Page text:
I also firmly  believe that if we found an organisation that was so innovative, agile and forward thinking that it adapted it’s formal organisational structure to reflect its wirearchy / informal networks / whatever you want to call it on an annual or even monthly basis, it probably still would never be fast enough to keep up with the pace of change required for it to be truly cutting edge, competitive and eminent in it’s field.  That’s life.  (Don’t worry, I won’t break into song!)

So come on knowledge management community. Give poor old hierarchy some slack.  It keeps us in jobs – in more ways than one ;o)

Knowledge management: Revisiting Process Consultation

One of the most influential books I have read in my knowledge management career is Process Consultation Revisited by Edgar Schein.  I would like to share the 10 principles of process consultation here as a reminder for me and as they may be of use to other knowledge managers or anyone involved in a ‘helping’ relationship:

1.  Always try to be helpful.
2.  Always stay in touch with the current reality.
3.  Access your ignorance.
4.  Everything you do in an intervention.
5.  It is the client who owns the problem and the solution.
6.  Go with the flow.
7.  Timing is crucial.
8.  Be constructively opportunistic with confontive interventions [i.e. balance going with the flow with taking some risks].
9. Everything is data: errors will always occur and are the prime source for learning.
10.  When in doubt, share the problem.

Work life blur: wearing your insides on the outside

No I’m not talking about wearing your undies over your suit!  I’m talking about how much of your personal life you allow into the work place.  What prompted this was how I was broad sided the other day when going to see a very senior partner.  I had gone in with a priority list of project items requiring discussion and sign off and was ready to rattle through them at a rate of knots as he’s so busy.  He opened the conversation by talking about how tough his Christmas had been as he is divorced and proceeded to explain the mechanics of the contact he has with his kids over the festive season and so on. 

It took me a few seconds to get out of work mode and into social mode but I was touched that the conversation took place and I quickly traded stories by talking about my ex’s contact arrangements with munchkin over Christmas.  I’m pretty sure that conversation wouldn’t have happened had I not mentioned in our last meeting that I was a divorced, single parent when the subject of children came up.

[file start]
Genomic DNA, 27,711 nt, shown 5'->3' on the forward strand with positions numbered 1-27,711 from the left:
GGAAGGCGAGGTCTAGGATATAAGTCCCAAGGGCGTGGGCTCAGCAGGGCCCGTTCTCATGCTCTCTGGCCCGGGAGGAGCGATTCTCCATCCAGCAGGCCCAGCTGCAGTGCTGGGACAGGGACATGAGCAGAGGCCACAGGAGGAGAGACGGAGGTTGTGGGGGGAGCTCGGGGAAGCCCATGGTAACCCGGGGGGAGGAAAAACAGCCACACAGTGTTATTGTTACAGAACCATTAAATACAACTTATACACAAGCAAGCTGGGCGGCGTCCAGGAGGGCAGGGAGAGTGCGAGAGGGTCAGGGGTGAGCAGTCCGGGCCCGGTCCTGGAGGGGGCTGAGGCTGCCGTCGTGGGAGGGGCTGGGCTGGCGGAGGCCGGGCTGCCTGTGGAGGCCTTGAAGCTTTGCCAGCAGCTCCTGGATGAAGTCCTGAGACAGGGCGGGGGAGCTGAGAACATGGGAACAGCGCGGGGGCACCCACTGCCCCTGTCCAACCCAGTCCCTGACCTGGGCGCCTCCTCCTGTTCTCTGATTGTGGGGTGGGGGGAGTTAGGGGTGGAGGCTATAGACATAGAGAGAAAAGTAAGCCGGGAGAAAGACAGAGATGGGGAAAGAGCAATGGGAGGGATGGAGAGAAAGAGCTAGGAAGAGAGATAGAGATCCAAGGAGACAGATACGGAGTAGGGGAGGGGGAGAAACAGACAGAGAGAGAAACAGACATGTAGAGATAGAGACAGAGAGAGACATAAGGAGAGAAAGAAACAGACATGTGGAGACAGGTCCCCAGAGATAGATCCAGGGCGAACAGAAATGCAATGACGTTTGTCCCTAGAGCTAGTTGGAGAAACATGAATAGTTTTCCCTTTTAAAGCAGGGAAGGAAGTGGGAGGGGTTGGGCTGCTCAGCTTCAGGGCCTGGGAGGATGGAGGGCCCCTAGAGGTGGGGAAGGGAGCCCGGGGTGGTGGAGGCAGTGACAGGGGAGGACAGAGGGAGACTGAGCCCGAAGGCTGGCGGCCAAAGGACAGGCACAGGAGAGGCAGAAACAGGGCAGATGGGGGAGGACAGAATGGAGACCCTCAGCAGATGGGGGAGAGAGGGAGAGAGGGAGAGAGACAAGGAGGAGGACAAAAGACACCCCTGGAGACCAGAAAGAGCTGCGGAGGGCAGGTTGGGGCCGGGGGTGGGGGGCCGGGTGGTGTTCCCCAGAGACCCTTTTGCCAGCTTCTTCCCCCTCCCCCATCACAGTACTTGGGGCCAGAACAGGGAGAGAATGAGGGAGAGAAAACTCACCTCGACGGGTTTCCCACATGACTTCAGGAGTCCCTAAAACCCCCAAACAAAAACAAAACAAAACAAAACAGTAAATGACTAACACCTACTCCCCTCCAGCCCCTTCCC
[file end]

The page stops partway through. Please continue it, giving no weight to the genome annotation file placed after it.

For some, sharing that level of personal information in the work place would feel uncomfortable or perhaps even unprofessional.  However my approach has always been to allow colleagues to know enough about me that they see me as a whole person with a life outside of work and feelings to boot.

Indeed when I joined my new department last year, I found that three of the most challenging relationships were instantly smoothed when I introduced myself by talking about my work history and the fact I was a mum before going on to talk about what I was hoping to achieve with knowledge management for the new department.

In a previous organisation I religiously scanned the company’s yellow pages (staff profiles) before going to see anyone I hadn’t met before so I knew a bit about their interests. 

I think it’s about finding something to empathise about, something you can connect with. To analyse it a bit further, perhaps when you know you are going into a meeting where your views are going to conflict with the other person’s and you’ve not met them before, it’s simply a case of trying to find some personal common ground before getting down to business.